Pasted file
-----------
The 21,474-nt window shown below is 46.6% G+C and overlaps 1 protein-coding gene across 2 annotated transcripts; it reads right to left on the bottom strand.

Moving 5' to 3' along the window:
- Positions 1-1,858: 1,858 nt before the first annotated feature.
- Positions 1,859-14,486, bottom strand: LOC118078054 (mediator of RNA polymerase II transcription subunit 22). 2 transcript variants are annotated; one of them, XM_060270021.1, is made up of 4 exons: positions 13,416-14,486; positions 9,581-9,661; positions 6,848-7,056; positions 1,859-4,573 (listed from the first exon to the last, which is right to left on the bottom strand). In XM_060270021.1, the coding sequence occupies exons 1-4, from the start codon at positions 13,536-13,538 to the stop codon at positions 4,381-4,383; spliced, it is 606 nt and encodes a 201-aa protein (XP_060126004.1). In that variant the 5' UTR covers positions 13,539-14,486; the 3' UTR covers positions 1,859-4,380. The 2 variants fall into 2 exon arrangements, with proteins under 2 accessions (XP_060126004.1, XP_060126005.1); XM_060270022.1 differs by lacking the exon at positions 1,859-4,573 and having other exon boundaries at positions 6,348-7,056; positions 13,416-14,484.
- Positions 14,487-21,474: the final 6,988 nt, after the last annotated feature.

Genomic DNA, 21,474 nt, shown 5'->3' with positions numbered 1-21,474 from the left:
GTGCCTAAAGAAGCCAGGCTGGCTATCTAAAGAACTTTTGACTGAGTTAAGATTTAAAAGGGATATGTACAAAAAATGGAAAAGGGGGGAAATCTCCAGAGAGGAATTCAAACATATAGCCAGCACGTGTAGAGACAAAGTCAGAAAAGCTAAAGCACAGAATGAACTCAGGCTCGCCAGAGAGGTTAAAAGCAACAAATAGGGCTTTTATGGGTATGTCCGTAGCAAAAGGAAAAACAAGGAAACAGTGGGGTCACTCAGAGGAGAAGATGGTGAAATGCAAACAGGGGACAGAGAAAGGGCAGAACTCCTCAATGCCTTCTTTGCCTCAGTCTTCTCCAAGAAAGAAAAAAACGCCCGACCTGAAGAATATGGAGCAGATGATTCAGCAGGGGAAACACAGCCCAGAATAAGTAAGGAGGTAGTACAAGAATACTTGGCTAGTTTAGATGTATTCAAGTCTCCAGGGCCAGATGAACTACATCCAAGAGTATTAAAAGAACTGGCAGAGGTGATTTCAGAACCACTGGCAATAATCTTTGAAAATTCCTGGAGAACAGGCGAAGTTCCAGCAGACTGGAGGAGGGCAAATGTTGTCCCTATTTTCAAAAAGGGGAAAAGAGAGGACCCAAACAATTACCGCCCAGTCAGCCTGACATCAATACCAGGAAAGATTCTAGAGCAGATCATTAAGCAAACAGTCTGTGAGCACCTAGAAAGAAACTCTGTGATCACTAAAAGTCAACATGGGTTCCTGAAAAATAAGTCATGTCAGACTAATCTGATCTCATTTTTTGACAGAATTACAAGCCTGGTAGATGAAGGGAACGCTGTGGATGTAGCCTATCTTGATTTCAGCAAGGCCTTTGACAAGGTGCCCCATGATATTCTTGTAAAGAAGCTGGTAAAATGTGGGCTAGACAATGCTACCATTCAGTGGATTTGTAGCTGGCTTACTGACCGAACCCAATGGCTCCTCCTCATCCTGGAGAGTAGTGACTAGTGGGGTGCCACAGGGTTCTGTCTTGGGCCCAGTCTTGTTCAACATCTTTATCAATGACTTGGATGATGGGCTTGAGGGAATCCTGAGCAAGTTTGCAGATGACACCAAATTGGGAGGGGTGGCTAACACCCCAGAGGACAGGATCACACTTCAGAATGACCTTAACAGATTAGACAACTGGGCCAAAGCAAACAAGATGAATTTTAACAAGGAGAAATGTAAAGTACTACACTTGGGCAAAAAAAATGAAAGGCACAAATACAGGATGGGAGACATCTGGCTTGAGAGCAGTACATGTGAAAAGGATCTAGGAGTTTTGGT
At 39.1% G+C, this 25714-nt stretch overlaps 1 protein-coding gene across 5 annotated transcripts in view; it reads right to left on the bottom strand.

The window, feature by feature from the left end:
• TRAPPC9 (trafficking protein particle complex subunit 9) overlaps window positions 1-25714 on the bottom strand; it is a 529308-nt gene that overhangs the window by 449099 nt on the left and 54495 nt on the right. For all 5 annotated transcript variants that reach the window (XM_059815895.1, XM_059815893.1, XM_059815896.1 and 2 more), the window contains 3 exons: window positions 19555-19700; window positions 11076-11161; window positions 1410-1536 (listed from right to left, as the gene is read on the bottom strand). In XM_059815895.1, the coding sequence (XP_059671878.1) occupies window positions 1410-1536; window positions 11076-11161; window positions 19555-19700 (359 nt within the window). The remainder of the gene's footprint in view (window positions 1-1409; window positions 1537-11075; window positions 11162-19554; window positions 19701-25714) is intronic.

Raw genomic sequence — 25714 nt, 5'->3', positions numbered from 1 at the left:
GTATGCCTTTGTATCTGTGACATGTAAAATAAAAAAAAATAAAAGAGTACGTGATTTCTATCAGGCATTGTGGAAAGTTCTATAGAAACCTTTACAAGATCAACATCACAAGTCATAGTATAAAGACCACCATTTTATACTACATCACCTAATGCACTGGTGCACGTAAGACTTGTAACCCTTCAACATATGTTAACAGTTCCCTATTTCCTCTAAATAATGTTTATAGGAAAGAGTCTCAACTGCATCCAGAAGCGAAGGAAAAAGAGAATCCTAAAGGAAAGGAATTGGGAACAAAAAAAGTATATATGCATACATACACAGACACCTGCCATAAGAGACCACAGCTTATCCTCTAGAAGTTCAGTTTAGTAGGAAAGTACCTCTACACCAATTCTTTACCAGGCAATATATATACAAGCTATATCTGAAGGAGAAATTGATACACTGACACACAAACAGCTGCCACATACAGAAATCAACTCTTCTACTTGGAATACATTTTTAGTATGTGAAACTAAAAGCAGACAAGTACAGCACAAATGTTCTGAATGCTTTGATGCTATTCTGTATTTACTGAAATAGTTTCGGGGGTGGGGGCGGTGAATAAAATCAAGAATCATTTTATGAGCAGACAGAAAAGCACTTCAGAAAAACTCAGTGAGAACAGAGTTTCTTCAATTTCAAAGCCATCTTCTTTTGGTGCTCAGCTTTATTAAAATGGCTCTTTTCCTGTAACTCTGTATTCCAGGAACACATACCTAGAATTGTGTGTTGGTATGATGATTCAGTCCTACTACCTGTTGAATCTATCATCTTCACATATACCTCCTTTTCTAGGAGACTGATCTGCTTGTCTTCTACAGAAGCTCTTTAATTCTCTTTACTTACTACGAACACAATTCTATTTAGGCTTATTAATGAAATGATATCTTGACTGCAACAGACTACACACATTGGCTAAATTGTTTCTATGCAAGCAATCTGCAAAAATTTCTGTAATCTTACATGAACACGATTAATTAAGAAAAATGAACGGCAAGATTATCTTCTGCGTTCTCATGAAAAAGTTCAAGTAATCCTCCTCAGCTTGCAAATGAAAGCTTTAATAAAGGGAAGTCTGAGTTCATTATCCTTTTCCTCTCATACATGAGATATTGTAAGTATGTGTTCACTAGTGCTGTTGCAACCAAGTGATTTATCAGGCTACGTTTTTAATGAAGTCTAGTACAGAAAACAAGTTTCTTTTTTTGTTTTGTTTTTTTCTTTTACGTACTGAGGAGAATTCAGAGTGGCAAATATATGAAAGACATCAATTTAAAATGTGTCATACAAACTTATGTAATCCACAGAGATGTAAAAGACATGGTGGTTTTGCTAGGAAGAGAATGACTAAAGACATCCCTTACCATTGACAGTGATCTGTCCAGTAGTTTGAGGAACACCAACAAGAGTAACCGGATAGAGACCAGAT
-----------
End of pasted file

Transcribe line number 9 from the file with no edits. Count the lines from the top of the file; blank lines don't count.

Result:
The window, feature by feature from the left end: